University leaders celebrated Redwood City becoming “Stanford’s second home” at a festive ribbon-cutting this morning showcasing new buildings where employees are already coming to work.
President Marc Tessier-Lavigne and other Stanford officials heralded the “bold new vision” that led to the decision more than a decade ago to purchase 35 acres along Broadway and Bay Road which were in recent years the site of the Mid-Point Technology Park — and decades before that, the home of Ampex Corporation.
Members of the board of trustees and others long ago recognized that additional land beyond the original campus eventually would be needed to support the core academic mission, and Stanford Redwood City is the result of that vision, Tessier-Lavigne said.
“This represents Stanford’s first significant footprint outside the main campus,” he told the audience, “and it’s one of the largest financial investments our board of trustees has ever approved in the entire history of the university. This campus is a strategic investment in Stanford’s future. It’s central to our plan for how Stanford will tackle the challenges, not just of the next decade, but of the next century.”
Tessier-Lavigne and other Stanford speakers said they appreciated the welcome from Redwood City and San Mateo County. “At every step,” Tessier-Lavigne said, “the city officials and county officials have been true partners.” At the suggestion of the Redwood City Council, he added, Stanford is providing “educational enrichment” including speaker programs, courses for entrepreneurs taught by the Graduate School of Business, and leadership training.
Altogether, Stanford’s project will provide more than $15 million in public benefits, according to the university, including neighborhood and street enhancements, a water tank expansion, and storm water, bus shelter and bike lane improvements.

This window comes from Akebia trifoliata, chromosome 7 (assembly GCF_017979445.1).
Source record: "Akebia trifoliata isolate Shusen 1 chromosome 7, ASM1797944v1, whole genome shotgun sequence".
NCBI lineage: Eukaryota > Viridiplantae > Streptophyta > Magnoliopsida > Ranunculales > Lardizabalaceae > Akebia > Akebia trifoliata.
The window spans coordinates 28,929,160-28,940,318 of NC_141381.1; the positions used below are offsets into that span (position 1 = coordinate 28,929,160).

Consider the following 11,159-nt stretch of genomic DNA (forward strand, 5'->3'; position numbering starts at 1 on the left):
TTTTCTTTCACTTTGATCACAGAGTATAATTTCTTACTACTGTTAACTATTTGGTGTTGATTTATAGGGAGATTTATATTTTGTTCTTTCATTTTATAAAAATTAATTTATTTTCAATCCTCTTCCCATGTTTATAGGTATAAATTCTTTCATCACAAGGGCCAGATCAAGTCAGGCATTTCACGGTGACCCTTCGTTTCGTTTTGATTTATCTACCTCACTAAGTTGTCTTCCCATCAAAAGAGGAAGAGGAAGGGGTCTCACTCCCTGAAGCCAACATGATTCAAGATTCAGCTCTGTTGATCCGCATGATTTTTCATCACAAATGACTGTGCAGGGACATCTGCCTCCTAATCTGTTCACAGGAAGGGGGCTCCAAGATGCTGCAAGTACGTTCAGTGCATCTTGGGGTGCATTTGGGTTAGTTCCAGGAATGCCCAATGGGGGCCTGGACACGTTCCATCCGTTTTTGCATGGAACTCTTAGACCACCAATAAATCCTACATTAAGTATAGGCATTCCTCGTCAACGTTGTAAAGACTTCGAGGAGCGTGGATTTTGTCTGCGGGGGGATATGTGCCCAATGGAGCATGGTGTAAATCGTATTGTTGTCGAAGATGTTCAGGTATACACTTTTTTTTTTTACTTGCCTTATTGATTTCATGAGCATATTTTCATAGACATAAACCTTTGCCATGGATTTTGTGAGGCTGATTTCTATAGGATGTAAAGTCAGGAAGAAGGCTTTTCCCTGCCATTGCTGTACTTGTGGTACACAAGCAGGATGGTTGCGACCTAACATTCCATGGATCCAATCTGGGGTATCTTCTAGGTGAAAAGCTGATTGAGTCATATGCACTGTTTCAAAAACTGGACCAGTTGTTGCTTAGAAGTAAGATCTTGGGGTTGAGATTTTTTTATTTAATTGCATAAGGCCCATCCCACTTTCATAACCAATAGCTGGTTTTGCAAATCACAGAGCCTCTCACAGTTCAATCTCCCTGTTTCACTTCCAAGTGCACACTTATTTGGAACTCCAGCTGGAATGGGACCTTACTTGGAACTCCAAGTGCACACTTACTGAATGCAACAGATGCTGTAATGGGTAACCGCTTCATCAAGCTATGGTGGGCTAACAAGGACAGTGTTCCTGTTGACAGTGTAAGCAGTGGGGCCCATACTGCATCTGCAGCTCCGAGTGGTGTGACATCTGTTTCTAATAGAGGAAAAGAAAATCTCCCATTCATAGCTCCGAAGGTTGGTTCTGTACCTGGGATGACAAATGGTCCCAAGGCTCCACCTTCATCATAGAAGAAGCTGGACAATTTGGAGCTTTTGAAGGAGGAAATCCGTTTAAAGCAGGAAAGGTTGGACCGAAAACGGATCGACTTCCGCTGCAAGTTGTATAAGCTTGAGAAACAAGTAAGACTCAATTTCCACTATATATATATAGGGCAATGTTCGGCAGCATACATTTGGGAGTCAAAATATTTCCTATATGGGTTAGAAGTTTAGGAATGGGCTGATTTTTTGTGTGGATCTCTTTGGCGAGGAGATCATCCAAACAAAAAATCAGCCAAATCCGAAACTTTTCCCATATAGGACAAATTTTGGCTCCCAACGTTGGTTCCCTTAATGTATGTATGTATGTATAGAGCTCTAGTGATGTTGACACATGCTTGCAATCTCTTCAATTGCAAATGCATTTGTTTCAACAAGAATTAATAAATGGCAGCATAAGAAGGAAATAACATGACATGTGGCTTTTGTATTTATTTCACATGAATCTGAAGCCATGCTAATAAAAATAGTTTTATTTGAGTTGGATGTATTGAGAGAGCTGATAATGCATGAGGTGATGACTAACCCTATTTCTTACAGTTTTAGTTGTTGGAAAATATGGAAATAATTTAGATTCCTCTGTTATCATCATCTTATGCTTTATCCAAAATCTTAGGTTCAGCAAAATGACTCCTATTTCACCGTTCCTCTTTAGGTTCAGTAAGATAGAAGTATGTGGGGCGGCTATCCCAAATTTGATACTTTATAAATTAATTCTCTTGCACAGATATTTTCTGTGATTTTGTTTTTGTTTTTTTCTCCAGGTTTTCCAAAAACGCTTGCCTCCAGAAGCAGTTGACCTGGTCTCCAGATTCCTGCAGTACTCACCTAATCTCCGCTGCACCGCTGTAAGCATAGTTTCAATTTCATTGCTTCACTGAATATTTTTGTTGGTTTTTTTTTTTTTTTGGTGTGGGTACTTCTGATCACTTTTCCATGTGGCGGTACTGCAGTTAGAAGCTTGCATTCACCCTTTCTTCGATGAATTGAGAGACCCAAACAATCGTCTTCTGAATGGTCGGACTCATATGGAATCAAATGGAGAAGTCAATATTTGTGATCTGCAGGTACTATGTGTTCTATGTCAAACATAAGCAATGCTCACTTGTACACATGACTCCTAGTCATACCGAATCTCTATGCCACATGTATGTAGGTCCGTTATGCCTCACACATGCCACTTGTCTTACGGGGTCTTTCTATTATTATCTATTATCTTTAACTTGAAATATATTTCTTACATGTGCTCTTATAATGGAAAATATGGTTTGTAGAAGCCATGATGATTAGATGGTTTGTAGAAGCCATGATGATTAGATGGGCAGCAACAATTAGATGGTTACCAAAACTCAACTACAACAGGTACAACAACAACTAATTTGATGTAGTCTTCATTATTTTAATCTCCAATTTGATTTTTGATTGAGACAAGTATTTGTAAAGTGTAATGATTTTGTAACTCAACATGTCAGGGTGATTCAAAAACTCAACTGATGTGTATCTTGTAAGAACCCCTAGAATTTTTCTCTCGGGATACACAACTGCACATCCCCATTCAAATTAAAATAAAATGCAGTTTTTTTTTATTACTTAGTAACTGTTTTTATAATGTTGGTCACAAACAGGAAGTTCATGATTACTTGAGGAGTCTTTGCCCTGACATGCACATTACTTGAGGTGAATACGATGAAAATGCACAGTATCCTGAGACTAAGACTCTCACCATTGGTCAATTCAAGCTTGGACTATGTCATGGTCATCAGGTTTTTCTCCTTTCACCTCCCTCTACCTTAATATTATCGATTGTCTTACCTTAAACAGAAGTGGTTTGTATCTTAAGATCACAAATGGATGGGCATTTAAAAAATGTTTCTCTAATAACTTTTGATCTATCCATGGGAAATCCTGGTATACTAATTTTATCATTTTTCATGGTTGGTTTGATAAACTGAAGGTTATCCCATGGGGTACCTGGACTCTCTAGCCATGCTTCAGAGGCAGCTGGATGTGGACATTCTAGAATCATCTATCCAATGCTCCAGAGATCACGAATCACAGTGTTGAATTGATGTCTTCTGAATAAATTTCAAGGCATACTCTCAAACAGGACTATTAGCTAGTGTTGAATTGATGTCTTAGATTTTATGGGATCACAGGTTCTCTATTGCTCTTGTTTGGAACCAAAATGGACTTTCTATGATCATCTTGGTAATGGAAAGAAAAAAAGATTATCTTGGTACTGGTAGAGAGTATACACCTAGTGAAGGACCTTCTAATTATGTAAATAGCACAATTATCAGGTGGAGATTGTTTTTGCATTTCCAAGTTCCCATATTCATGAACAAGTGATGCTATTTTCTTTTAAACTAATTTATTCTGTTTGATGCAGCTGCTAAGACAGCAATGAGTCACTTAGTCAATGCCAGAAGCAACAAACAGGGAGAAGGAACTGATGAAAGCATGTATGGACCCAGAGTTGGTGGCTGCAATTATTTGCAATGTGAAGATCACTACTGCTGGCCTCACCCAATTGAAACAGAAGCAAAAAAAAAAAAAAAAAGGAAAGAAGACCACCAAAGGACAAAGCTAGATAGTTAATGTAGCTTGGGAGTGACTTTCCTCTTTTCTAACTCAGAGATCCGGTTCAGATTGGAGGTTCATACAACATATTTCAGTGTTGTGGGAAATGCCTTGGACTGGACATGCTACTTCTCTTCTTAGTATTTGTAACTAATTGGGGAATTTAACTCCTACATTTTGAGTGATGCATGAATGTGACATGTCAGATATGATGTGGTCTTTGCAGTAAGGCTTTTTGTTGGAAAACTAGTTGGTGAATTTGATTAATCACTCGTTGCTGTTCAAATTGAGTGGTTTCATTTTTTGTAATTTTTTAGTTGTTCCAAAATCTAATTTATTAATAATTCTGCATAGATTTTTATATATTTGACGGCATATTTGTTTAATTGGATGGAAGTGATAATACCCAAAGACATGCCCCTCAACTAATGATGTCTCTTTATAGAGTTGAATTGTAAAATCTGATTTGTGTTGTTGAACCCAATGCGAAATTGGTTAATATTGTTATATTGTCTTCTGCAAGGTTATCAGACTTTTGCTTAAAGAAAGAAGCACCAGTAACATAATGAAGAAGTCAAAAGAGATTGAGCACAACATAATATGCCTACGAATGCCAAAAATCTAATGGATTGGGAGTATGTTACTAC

Mayor Ian Bain delivered a welcome on behalf of Redwood City and said he hoped Stanford employees would sample the city’s restaurants, parks, culture and night life. “I hope over time you love Redwood City as much as I do,” he said.
About 175 people were on hand for the ceremony, held in a palm-tree-lined plaza in between an office building called “University Hall” and “Cardinal Hall,” which houses a light-filled café and coffee shop looking out over a grassy landscape. This morning’s audience included the first wave of the 2,700 employees who will be settling into offices five miles north of Palo Alto. The others will move in over the spring and summer, working in support departments such as business affairs, human resources, development and libraries and archives.
Echoing other Stanford speakers, Provost Persis Drell thanked the “trailblazer” employees who are embarking on something quite new for the university. “This is a big change for Stanford and it will require everyone – and I mean everyone – to work in new ways,” she said.
Drell added, “I just want to say how excited and how proud we are to be joining the Redwood City community. Thank you for the warm welcome. We’re looking forward to a long and productive relationship.”
The campus is being developed in phases, based on the university’s ongoing needs. The first, which will be completed this fall, includes four office building complexes, a landscaped greenway, a child care center and over two acres of open space.
Among the happy employees on hand for the celebration was Redwood City resident Tricia Hall, who is a member of the city’s Parks and Arts Foundation. She joined Stanford recently and works at the new recreation and wellness center. Stanford Redwood City, Hall believes, brings “a new opportunity for growth in downtown Redwood City” and will add to the character of the community.